By Cam Smith ’21
Sports Assistant Editor
I was eleven years old as I sat on the couch, eyes glued to the TV on June 16, 2010. The Los Angeles Lakers were in the midst of a dramatic Game Seven against my beloved Boston Celtics, a game that was the perfect finale to a perfect series. Fresh off a victory over the Orlando Magic in the NBA Finals the previous year, Kobe Bryant was looking for his fifth championship overall. He was also firmly set on crushing my dreams.
I still remember the shot that ended it. No, it was not the game-winner, in fact there were still five minutes left on the clock, but for all intents and purposes the game was over.
Bryant took the ball at the top of the key, guarded by the Celtics’ Ray Allen. A quick jab to the left sent Allen reeling, allowing for Bryant to quickly take one dribble to the right. Somehow, almost immediately, the “Black Mamba,” true to his namesake, was in the air hoisting up his patented fade-away jumper.
The ball found nothing but net. As the Staples Center went berserk, I stormed off to my room, frustrated and angry because Bryant had the lead in the fourth quarter of a Game Seven, and there was no way he was going to give it up.
This particular moment perfectly encapsulates what everyone referred to as the “Mamba Mentality:” a mentality of hard-work, grit, and a smooth and unbreakable confidence. These traits, in addition to his basketball prowess, elevated his status to that of a living legend, one celebrated with a retirement tour unlike any other during his final season.
Truly, Bryant just seemed invincible. He had transcended the bounds between sports and pop culture. More than a basketball player, he was a cultural icon that showed that the NBA could thrive post-Michael Jordan.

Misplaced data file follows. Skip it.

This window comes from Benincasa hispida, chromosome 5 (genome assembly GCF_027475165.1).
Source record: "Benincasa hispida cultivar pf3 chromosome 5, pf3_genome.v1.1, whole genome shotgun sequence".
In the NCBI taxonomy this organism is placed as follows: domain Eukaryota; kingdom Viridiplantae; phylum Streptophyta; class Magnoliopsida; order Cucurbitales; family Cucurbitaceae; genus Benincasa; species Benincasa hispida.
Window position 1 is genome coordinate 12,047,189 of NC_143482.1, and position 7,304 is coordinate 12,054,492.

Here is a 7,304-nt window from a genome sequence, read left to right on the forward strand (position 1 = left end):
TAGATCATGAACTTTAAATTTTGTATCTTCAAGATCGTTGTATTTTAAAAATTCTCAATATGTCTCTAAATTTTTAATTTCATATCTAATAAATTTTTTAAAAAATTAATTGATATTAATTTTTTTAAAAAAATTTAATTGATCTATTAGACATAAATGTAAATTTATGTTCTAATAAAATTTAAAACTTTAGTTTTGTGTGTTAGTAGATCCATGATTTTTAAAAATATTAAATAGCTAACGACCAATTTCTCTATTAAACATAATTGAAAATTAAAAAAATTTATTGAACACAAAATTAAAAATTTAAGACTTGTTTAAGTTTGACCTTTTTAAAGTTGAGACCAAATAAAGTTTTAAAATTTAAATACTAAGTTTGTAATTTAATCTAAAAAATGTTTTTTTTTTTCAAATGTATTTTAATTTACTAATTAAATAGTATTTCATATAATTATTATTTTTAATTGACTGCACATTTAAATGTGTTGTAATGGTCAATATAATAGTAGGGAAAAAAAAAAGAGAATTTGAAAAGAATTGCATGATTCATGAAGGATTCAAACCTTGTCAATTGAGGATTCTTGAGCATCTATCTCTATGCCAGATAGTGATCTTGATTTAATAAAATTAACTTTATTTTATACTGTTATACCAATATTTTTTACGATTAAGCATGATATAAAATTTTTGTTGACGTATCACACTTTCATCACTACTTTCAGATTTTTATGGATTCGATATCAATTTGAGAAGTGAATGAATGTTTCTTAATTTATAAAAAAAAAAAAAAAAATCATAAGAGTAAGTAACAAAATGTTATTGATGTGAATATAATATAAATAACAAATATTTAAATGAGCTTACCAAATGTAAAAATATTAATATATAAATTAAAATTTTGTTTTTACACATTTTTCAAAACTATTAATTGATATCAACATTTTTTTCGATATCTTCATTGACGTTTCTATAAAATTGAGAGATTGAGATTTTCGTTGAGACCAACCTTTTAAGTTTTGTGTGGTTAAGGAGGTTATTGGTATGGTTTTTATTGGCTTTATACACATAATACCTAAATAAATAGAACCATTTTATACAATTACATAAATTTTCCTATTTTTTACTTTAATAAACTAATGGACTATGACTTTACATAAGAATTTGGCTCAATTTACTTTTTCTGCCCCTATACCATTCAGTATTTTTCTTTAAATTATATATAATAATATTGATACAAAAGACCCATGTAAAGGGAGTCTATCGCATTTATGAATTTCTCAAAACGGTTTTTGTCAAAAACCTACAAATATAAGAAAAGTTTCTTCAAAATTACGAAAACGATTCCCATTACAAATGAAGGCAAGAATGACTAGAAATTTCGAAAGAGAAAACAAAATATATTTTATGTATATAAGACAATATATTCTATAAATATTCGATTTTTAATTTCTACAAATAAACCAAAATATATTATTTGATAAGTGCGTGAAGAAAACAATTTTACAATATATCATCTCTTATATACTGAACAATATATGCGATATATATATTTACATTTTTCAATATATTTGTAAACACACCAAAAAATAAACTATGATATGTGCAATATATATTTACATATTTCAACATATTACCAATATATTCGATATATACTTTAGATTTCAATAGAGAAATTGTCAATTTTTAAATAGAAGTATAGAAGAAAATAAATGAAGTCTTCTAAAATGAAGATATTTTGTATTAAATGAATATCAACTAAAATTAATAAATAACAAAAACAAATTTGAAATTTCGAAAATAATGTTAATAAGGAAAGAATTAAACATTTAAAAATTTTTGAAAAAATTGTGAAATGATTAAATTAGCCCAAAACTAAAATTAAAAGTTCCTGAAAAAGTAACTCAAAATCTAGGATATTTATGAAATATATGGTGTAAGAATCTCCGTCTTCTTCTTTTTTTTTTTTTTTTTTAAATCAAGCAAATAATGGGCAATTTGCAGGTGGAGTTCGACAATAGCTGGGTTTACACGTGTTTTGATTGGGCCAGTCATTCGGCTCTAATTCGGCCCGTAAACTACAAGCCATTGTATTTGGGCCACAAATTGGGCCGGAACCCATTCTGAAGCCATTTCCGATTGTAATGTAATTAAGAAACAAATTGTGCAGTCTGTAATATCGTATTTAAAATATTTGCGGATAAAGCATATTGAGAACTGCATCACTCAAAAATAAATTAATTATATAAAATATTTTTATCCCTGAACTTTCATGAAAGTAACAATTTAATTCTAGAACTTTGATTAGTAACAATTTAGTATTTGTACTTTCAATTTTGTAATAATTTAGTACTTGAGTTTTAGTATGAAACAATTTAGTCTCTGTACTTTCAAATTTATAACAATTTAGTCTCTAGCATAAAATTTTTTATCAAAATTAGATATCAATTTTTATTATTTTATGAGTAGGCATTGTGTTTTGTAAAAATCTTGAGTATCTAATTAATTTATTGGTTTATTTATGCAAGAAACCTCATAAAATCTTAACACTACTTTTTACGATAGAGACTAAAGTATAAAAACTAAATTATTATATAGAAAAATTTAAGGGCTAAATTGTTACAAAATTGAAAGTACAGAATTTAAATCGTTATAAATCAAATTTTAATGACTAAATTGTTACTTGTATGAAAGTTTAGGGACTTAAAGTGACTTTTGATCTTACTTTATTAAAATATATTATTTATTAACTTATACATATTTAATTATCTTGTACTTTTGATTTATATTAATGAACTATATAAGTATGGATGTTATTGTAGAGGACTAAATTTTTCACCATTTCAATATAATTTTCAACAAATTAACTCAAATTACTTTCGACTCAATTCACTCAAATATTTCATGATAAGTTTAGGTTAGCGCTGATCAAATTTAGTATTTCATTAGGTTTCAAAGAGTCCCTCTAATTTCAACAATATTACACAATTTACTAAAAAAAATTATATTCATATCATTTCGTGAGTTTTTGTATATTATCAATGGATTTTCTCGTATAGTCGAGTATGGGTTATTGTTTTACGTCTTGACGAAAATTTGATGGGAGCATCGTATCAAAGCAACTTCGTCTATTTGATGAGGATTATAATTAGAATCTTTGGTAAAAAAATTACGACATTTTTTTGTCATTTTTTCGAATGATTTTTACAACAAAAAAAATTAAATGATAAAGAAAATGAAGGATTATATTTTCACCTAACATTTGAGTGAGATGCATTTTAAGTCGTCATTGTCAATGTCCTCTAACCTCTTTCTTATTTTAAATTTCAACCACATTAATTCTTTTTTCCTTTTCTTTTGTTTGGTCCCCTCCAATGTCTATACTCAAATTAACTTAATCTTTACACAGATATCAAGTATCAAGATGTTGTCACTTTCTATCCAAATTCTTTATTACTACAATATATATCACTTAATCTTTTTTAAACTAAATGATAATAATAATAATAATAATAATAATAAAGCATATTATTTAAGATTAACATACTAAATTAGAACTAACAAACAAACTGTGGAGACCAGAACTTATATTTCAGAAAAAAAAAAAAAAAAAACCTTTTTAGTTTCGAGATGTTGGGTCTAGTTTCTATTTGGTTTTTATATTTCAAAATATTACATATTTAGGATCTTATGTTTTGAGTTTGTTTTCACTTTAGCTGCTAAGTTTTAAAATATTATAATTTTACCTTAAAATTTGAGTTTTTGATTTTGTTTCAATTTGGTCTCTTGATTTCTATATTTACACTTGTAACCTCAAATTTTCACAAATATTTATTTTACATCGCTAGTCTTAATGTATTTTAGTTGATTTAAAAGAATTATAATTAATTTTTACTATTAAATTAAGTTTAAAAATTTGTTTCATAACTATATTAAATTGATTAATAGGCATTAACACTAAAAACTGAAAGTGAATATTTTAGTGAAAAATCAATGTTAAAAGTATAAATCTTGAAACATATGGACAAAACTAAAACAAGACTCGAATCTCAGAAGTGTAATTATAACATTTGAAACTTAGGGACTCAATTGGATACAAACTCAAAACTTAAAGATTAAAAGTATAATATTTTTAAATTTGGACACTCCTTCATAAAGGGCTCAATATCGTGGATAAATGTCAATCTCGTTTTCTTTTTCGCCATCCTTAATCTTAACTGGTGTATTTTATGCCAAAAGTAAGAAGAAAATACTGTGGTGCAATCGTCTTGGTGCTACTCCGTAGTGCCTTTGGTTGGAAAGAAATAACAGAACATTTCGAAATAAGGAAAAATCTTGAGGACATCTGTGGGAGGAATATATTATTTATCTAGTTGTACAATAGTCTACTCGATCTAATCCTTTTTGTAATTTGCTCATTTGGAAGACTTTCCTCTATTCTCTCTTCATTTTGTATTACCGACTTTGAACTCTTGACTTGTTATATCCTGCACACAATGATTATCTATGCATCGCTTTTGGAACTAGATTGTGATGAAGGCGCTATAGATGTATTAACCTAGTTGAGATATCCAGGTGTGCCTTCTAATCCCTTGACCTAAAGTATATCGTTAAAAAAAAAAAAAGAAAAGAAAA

That is why his death on Sunday in a helicopter crash, along with nine others, including his 13-year-old daughter and fellow basketball savant Gianna Bryant, is so difficult to come to terms with. Bryant was supposed to be around for decades to come, gracing playoff games and award shows much like the legendary Bill Russell does.
Instead, the world got a stark reminder of the fragility of life, an idea made all the more poignant by the passing of fellow passenger and former Cape Cod Baseball League coach John Altobelli. A man who, much like Bryant, devoted his life to the love of the game. Altobelli tragically perished alongside his wife Keri and daughter Alyssa.
In lieu of everything, it bears mentioning that Bryant did not lead a life without controversy. He was accused of sexual assault in Colorado in 2003, although the charges were dropped after his accuser refused to testify. On the court, he often got into spats with his teammates due to his lofty standards, most notably with fellow All-Star Shaquille O’Neal.
Nevertheless, he was the reason so many kids fell in love with the game. If the last generation wanted to be like Mike, then this generation wanted to be like Kobe: a 5-time NBA champion, 18-time NBA All-Star, 2-time Olympic Gold Medalist, and 1-time Academy Award winner.
Bryant was far from perfect, but his commitment to the sport of basketball was unparalleled. So too was his commitment to his children. Indeed, the ill-fated helicopter was en route to Gianna’s travel basketball game, where Bryant was set to coach and Gianna was set to play. Their intended destination makes the untimely passings all the more devastating.
Ten years ago, in Game Seven of the NBA Finals, Kobe broke my heart. On Sunday, my heart broke again: for the Bryant family and for all the lives lost in the tragic accident.